By on November 26, 2010

The official MPG(e) ratings for Chevy’s Volt and Nissan’ Leaf have been out for a few days. Finally, The Nikkei [sub] noticed something: Nissan’s “all-electric Leaf has gained bragging rights in the U.S. market after garnering a higher fuel economy rating than the Chevrolet Volt.” Bragging rights bestowed courtesy of the U.S. government.

After a lot of head scratching, and extensive testing, no doubt, the EPA determined that the Leaf has a fuel economy rating equivalent to 99 miles per gallon. They give the Volt only 93 miles per gallon – while it remains in its short-lived electric mode. Once the range extender kicks in, the Volt gets a combined rate of 60mpg. On gas only: 37mpg.

Nissan claims a 100-mile range. The EPA says that the Leaf is good for 73 miles on a full charge. Another government agency, the Federal Trade Commission, says the Leaf gets anywhere between 96 to 110 miles on a full charge, as the New York Times points out with glee.  Are we confused yet? Wait for this:

There is a possibility that the Leaf will get two stickers. One by the EPA (73 miles), one by the FTC (96 – 110 miles). The 1985 Energy Policy and Conservation Act, requires the FTC to label all alternative-fuel vehicles, including the all-electric Leaf. And being sticklers for stickers …

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24 Comments on “Sticker Wars: Leaf Beats Volt. FTC Trumps EPA...”


  • avatar
    L'avventura

    What I don’t understand is how EV mpg is calculated.  On the EPA sticker it says 36 kwh per 100 miles driven.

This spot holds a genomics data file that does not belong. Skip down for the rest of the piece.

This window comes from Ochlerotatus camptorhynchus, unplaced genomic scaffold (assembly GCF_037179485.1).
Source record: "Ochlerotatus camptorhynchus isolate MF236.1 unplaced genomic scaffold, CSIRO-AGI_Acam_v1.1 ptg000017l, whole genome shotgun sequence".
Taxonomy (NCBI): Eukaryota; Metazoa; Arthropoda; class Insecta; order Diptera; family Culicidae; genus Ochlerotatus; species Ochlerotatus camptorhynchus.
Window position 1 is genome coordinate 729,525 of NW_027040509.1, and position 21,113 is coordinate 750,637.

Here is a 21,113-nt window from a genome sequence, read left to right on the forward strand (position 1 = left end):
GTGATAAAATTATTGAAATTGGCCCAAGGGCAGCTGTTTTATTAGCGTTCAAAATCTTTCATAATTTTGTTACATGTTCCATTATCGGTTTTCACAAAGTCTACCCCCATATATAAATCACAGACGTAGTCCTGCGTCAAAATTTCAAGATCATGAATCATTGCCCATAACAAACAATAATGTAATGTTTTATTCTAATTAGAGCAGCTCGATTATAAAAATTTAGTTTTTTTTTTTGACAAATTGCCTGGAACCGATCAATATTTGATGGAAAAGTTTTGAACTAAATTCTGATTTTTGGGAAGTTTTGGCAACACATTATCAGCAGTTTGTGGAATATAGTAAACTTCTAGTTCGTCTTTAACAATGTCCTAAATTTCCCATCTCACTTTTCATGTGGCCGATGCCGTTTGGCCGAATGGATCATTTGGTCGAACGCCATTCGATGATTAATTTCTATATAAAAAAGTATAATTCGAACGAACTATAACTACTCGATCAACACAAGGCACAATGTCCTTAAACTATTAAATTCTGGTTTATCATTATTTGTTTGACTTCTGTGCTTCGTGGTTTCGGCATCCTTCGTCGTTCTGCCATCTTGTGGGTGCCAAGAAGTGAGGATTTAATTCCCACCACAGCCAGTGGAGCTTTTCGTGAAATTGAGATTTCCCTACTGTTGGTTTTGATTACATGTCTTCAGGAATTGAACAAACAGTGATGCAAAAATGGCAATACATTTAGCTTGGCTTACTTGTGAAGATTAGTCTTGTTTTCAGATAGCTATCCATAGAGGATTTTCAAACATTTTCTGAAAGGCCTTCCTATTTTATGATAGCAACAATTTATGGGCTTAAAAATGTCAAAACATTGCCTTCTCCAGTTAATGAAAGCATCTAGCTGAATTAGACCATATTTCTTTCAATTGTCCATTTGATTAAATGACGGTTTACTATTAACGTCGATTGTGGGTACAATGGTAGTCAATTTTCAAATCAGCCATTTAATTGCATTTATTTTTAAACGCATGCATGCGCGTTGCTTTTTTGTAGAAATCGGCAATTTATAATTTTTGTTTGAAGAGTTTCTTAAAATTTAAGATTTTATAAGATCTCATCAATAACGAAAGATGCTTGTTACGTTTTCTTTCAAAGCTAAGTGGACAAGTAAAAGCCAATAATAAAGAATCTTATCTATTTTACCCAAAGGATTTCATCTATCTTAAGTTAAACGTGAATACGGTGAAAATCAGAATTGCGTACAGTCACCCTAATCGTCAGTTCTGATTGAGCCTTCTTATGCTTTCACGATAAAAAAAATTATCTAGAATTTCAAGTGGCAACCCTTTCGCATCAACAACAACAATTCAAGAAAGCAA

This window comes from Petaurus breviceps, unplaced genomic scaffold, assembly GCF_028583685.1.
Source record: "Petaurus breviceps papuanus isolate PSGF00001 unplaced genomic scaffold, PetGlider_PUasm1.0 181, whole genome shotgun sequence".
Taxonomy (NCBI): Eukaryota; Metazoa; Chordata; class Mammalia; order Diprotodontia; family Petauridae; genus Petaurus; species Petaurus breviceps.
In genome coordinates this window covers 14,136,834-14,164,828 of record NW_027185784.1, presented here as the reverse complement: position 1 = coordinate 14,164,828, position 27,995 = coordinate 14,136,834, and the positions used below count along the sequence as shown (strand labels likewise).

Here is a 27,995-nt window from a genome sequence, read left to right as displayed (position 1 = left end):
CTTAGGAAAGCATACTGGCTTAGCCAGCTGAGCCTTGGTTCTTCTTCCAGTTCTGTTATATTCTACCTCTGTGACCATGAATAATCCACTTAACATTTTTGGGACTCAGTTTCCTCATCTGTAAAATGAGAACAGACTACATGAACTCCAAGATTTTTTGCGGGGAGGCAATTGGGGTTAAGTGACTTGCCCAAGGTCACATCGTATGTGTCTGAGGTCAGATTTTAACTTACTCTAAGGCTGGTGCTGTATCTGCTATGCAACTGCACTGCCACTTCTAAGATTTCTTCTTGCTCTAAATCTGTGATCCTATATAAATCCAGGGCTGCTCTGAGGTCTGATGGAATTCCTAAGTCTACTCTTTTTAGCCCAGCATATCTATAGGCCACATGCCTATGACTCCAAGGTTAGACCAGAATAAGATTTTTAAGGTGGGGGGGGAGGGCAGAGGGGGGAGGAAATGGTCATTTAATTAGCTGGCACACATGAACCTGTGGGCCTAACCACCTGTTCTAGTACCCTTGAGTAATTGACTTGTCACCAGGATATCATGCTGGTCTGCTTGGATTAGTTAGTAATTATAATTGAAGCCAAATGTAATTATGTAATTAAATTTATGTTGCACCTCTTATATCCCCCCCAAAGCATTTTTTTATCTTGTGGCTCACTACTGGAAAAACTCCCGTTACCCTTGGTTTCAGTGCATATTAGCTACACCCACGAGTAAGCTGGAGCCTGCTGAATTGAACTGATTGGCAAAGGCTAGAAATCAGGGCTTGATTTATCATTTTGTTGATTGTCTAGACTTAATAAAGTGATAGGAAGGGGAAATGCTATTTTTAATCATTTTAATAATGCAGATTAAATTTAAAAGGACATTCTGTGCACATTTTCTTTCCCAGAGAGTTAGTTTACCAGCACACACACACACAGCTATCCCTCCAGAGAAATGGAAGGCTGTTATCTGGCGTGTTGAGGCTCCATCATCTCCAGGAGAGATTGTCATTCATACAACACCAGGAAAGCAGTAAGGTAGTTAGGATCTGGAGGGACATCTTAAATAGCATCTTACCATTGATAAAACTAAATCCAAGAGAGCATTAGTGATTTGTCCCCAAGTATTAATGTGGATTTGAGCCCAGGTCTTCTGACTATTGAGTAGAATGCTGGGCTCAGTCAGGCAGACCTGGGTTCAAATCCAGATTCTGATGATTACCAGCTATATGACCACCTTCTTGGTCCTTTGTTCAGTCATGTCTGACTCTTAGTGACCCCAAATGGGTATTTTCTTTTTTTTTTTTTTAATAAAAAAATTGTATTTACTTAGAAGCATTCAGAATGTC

The Leaf gets 99mpg from a car that travels 73 miles on a 24kwh battery.
    The Volt gets 93 mpg from a car that travels 35 miles on a 16kwh battery.
     
    On a full-charge the Leaf travels more then twice the distance of the Volt with only 50% more power.   Yet there is only EV 6 mpg in mileage discrepancy even though the Leaf uses significantly less electricity per mile driven.
     
    Something smells fishy…

  • avatar
    shaker

    So the Volt gets slightly less MPGe while lugging around an ICE and (albeit small) gas tank? Pretty good, I’d say (unless the numbers are ‘fudged’ in the Volt’s favor, which may be the case).

    Either way, cue the ensuing anti-government rants…

  • avatar
    Jimal

    I know calculating the fuel economy for the Volt has been the source of much rancor, but why does there need to be an MPG rating (or MPG-E rating) for pure electrics? Does the comparison have to be that dumbed down? How about an EPA estimated range and the KwH per 100 miles or KwH to estimated range? Something like that.

    • 0 avatar
      daga

      Coulda been worse.  They could have just showed the combined figures and left it at that.  And even worse than that, it could have been just a letter grade…
      There’s actually a fair bit of info on this label.

    • 0 avatar
      Mr. Gray

      Yes, it does have to be that dumbed down. The average car buyer doesn’t want to know technical details. Everything has to be boiled down to a number for comparison, or the cumsumer will just get so frustrated at having to think that they’ll walk out of the dealership, and no one will buy an EV.

      Most people probably don’t even know what MPG stands for, let alone KwH, and they don’t want to know. All consumers want to see when choosing a car is that Car A has a bigger number than Car B, and that Car A costs less than Car B.

  • avatar
    TrailerTrash

    I am also confused as to the COST per gallon of electric power.

    According to the EPA. the cost is, according to Straightline, EPA’s calculation formula for EV-style mpg assumes 33.7 kW-hrs is equivalent to one gallon of gasoline energy.

    So, IF the cost per KwH is .21 as in los Angles, that comes out to $7.00 per gallon.
    http://www.bls.gov/ro9/cpilosa_energy.htm

    Look, I have figured out the meaning(less) of life and that the egg came before the chicken,